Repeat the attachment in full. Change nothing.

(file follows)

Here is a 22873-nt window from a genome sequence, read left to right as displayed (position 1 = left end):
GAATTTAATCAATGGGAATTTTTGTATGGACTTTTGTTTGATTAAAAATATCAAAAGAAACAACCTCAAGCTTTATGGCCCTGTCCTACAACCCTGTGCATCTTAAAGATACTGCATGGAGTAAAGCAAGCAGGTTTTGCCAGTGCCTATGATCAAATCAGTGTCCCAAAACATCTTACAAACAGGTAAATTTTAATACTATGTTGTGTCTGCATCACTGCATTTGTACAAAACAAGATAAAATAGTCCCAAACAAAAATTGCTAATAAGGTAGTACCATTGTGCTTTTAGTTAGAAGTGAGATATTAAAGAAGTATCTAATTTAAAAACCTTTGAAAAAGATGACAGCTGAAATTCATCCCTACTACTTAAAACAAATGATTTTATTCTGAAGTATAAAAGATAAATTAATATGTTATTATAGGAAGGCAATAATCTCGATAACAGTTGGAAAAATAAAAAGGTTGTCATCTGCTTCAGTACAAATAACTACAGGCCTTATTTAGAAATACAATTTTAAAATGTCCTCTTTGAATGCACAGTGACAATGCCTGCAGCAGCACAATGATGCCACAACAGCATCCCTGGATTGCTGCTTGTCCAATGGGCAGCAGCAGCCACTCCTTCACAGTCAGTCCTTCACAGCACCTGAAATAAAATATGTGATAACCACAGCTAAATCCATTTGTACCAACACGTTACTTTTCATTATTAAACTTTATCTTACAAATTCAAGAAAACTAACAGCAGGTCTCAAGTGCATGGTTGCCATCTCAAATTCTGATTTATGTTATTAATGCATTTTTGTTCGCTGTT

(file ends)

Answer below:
Here is a 22873-nt window from a genome sequence, read left to right as displayed (position 1 = left end):
GAATTTAATCAATGGGAATTTTTGTATGGACTTTTGTTTGATTAAAAATATCAAAAGAAACAACCTCAAGCTTTATGGCCCTGTCCTACAACCCTGTGCATCTTAAAGATACTGCATGGAGTAAAGCAAGCAGGTTTTGCCAGTGCCTATGATCAAATCAGTGTCCCAAAACATCTTACAAACAGGTAAATTTTAATACTATGTTGTGTCTGCATCACTGCATTTGTACAAAACAAGATAAAATAGTCCCAAACAAAAATTGCTAATAAGGTAGTACCATTGTGCTTTTAGTTAGAAGTGAGATATTAAAGAAGTATCTAATTTAAAAACCTTTGAAAAAGATGACAGCTGAAATTCATCCCTACTACTTAAAACAAATGATTTTATTCTGAAGTATAAAAGATAAATTAATATGTTATTATAGGAAGGCAATAATCTCGATAACAGTTGGAAAAATAAAAAGGTTGTCATCTGCTTCAGTACAAATAACTACAGGCCTTATTTAGAAATACAATTTTAAAATGTCCTCTTTGAATGCACAGTGACAATGCCTGCAGCAGCACAATGATGCCACAACAGCATCCCTGGATTGCTGCTTGTCCAATGGGCAGCAGCAGCCACTCCTTCACAGTCAGTCCTTCACAGCACCTGAAATAAAATATGTGATAACCACAGCTAAATCCATTTGTACCAACACGTTACTTTTCATTATTAAACTTTATCTTACAAATTCAAGAAAACTAACAGCAGGTCTCAAGTGCATGGTTGCCATCTCAAATTCTGATTTATGTTATTAATGCATTTTTGTTCGCTGTT